Welcome to Tavern Talk Thursday! This is a weekly column where we chat with a member of the TTRPG (tabletop role-playing game) community to learn more about how they found themselves at the table, what they love about tabletop gaming and other fun things. Think of it as a little sneak peeks into the minds of our fellow players and DMs.
Check your weapons at the door; we’ve got another Tavern Talk for you to enjoy. And this week, we are chatting with the storyteller with the best hair ever (and yes, we are biased), Jake Ynzunza! From professional wrestling to DMing TTRPGs, Jake loves the world of adventure, exploration and excitement. So how did he find his way to the table? And what does he love most about this community? Keep reading to find out!
Keep up with Jake Ynzunza on his social media! (Twitter/Instagram)
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Julia Roth: Let’s chat your TTRPG backstory! How did you find yourself at the table?
Jake Ynzunza: My first time at the table was around 17 years ago, though it was brief, and I wouldn’t return to TTRPGs for another ten years, and with the crunchy (but fun) Shadowrun. I was working for a video game store at the time and one of my regulars, AJ, invited me to jump into a game to see if I’d enjoy playing.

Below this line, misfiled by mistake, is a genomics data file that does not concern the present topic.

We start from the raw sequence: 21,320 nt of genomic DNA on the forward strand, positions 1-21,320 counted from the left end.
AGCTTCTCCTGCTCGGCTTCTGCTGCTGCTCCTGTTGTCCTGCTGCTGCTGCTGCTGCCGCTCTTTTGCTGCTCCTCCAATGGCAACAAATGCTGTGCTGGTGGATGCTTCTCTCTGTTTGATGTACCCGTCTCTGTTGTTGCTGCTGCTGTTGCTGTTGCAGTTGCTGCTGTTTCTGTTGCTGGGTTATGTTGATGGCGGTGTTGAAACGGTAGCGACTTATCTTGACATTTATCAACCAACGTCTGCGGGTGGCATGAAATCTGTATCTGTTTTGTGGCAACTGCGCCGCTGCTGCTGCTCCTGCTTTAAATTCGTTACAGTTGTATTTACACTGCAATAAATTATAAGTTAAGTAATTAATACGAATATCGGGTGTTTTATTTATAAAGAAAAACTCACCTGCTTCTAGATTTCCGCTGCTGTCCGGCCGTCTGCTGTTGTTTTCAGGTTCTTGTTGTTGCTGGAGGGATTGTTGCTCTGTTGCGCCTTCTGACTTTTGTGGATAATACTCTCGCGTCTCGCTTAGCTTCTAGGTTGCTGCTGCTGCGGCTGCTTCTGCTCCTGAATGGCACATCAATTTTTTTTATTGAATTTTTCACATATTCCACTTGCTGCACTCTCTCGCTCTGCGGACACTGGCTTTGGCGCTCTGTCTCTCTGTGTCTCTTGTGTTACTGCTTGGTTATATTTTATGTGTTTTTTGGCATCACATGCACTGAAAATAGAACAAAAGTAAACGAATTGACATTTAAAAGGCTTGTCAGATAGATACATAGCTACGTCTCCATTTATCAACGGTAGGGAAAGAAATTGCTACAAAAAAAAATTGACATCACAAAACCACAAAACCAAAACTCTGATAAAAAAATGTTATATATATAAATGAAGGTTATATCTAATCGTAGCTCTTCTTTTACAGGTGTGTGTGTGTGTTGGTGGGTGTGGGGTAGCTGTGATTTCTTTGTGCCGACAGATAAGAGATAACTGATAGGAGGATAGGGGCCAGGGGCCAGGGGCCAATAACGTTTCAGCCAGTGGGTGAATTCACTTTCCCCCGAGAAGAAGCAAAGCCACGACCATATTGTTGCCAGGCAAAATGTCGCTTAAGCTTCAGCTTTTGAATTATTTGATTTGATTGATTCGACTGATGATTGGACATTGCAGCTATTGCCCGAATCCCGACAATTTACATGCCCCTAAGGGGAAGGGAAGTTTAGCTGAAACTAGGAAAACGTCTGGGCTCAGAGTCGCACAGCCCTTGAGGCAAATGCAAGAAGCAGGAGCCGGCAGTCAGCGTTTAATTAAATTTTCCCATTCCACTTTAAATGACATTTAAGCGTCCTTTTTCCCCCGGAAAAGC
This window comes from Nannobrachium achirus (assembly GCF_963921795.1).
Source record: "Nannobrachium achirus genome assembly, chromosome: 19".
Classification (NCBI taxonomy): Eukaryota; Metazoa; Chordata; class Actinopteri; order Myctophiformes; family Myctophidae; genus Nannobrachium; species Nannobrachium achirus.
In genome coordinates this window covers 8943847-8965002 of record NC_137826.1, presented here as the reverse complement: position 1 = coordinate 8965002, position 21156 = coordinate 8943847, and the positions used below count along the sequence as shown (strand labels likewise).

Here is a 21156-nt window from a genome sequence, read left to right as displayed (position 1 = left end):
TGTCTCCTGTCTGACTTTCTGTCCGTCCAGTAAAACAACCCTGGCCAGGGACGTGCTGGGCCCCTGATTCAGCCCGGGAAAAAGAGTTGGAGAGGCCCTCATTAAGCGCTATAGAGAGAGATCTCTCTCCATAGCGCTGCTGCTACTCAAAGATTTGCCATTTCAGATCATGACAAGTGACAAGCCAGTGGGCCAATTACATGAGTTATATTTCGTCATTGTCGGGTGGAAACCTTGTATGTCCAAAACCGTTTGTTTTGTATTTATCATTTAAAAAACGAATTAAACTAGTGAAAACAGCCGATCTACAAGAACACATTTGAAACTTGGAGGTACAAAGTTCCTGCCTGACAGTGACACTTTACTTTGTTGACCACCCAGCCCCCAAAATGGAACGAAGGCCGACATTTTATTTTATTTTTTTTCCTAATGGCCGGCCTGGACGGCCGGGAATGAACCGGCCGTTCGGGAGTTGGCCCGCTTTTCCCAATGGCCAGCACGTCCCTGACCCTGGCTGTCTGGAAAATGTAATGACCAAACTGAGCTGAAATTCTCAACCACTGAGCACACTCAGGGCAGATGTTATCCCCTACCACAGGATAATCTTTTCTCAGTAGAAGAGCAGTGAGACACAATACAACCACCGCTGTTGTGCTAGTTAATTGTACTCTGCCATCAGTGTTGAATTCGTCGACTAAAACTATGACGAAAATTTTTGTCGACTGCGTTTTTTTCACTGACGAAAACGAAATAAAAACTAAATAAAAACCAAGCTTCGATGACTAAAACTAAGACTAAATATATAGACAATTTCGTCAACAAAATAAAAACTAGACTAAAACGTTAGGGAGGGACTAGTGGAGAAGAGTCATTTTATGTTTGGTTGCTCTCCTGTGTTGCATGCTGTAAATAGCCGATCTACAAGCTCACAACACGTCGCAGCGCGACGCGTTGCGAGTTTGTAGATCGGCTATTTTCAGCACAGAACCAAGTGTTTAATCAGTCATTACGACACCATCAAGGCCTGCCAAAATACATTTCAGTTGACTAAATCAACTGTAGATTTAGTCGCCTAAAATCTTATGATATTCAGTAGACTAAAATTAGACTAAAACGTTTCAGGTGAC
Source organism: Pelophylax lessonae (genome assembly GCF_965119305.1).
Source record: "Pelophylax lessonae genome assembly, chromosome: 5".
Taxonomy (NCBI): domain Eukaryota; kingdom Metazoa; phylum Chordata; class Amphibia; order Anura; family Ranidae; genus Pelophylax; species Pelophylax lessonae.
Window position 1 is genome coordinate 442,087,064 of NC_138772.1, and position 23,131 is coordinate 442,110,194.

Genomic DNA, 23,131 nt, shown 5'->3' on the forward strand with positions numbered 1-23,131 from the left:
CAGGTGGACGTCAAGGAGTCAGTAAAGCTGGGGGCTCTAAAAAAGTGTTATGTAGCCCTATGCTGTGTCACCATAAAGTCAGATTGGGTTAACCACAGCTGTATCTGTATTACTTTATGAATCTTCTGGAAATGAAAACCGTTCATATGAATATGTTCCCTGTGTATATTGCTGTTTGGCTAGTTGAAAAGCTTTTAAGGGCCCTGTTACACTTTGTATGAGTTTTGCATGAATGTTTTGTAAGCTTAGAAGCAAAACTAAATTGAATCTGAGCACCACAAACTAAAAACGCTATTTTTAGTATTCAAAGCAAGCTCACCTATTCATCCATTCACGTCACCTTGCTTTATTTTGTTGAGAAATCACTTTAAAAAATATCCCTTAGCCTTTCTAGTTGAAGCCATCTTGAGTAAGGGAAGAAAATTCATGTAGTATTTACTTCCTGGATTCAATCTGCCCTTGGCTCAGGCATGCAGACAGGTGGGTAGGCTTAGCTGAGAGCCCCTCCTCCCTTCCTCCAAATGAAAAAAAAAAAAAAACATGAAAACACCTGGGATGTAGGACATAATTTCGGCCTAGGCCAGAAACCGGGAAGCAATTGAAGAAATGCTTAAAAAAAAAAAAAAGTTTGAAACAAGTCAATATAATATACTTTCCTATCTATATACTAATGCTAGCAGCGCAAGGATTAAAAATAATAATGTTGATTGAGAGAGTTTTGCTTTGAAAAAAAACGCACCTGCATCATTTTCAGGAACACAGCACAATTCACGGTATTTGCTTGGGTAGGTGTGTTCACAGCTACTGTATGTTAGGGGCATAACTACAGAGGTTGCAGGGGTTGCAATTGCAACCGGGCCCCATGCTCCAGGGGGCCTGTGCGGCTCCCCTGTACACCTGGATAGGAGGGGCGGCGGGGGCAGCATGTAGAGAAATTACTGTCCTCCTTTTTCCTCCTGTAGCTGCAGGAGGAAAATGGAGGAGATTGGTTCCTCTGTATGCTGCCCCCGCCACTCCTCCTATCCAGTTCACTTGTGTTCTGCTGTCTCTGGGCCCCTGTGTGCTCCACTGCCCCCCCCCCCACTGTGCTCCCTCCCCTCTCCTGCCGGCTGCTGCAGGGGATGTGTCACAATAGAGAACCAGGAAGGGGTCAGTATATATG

At the time, I was just getting into pro wrestling, so between a full-time job and training, my social life was non-existent. I ended up having an awesome time playing in the world that the GM created, and still, to this day, I remember the story we all told together. For some reason, maybe because I was a newbie, I had asked if I could have a few random items of gear that popped into my head before playing, to which my GM had approved—tranquilizer darts (because I didn’t want to kill anyone) and some climbing gear. Our job was to infiltrate this skyscraper, grab a data stick, and get out. We worked our way up to the top of the building, not having found the data stick, and ended up entering the big boss’ office.